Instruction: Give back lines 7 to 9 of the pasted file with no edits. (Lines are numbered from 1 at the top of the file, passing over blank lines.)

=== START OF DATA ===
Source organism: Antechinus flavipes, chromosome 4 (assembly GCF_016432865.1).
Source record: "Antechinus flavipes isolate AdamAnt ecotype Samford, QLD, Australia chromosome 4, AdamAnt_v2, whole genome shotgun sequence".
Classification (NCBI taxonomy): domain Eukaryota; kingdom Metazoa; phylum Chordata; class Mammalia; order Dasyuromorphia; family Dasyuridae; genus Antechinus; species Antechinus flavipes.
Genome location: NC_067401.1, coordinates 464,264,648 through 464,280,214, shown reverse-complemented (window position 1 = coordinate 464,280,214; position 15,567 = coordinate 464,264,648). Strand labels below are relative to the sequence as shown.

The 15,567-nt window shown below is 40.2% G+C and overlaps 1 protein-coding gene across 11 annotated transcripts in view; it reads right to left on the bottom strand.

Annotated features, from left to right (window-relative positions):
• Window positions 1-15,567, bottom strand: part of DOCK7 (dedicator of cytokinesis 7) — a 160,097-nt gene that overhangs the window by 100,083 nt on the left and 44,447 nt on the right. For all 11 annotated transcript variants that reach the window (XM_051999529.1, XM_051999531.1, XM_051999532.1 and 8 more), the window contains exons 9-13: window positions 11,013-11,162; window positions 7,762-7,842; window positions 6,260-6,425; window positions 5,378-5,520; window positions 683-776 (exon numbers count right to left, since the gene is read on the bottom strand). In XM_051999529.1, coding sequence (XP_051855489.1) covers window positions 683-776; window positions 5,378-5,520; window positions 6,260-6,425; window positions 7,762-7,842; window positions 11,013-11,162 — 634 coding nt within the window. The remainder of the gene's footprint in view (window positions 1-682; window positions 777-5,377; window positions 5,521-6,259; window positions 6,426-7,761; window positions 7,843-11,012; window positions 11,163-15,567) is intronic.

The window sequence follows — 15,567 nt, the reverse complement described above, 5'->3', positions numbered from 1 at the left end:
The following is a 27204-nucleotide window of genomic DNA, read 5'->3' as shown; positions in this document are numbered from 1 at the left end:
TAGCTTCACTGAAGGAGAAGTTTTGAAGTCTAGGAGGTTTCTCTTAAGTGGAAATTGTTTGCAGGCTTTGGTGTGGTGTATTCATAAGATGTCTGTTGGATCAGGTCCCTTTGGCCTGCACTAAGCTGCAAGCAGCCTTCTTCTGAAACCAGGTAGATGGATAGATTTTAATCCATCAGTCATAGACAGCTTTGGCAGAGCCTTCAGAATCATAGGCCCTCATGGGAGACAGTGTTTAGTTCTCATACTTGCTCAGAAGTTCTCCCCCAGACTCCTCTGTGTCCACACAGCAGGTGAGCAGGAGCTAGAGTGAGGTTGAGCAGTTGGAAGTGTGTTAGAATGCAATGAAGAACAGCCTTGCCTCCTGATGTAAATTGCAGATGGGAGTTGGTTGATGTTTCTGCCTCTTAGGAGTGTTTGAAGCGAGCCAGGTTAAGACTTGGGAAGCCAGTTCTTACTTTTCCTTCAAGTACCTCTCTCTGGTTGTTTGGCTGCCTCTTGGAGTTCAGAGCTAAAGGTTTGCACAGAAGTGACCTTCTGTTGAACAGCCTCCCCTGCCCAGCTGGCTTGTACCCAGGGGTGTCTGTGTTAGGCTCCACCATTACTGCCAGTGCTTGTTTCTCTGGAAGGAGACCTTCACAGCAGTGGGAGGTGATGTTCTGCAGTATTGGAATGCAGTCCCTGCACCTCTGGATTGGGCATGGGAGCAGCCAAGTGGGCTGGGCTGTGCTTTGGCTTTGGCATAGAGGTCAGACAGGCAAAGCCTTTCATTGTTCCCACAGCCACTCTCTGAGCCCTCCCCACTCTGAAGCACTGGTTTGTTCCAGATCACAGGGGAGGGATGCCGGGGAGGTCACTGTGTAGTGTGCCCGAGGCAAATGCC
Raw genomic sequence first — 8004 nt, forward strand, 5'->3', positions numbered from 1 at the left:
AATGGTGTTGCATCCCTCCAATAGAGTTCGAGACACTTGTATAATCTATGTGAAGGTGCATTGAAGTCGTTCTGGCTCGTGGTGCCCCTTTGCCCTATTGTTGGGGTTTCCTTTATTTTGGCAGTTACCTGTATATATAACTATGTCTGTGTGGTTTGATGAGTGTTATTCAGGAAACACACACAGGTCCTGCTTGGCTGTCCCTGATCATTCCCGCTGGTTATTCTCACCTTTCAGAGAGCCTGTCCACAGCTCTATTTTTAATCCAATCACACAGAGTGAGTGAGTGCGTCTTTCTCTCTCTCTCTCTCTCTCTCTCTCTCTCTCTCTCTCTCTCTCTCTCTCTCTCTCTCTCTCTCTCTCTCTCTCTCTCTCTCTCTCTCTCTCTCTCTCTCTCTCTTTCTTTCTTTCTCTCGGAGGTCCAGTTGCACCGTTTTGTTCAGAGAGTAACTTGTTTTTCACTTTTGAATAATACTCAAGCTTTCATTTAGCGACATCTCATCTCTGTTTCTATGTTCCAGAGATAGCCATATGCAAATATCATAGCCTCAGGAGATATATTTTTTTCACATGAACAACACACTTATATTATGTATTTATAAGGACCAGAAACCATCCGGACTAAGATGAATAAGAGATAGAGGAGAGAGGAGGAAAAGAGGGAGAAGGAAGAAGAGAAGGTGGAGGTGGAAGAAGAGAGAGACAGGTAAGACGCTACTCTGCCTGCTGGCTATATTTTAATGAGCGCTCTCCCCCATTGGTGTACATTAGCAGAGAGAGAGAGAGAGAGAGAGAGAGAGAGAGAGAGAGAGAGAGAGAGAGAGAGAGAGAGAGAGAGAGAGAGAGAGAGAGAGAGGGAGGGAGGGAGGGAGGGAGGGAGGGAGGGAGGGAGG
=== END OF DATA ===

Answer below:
• Window positions 1-15,567, bottom strand: part of DOCK7 (dedicator of cytokinesis 7) — a 160,097-nt gene that overhangs the window by 100,083 nt on the left and 44,447 nt on the right. For all 11 annotated transcript variants that reach the window (XM_051999529.1, XM_051999531.1, XM_051999532.1 and 8 more), the window contains exons 9-13: window positions 11,013-11,162; window positions 7,762-7,842; window positions 6,260-6,425; window positions 5,378-5,520; window positions 683-776 (exon numbers count right to left, since the gene is read on the bottom strand). In XM_051999529.1, coding sequence (XP_051855489.1) covers window positions 683-776; window positions 5,378-5,520; window positions 6,260-6,425; window positions 7,762-7,842; window positions 11,013-11,162 — 634 coding nt within the window. The remainder of the gene's footprint in view (window positions 1-682; window positions 777-5,377; window positions 5,521-6,259; window positions 6,426-7,761; window positions 7,843-11,012; window positions 11,163-15,567) is intronic.

The window sequence follows — 15,567 nt, the reverse complement described above, 5'->3', positions numbered from 1 at the left end:
The following is a 27204-nucleotide window of genomic DNA, read 5'->3' as shown; positions in this document are numbered from 1 at the left end: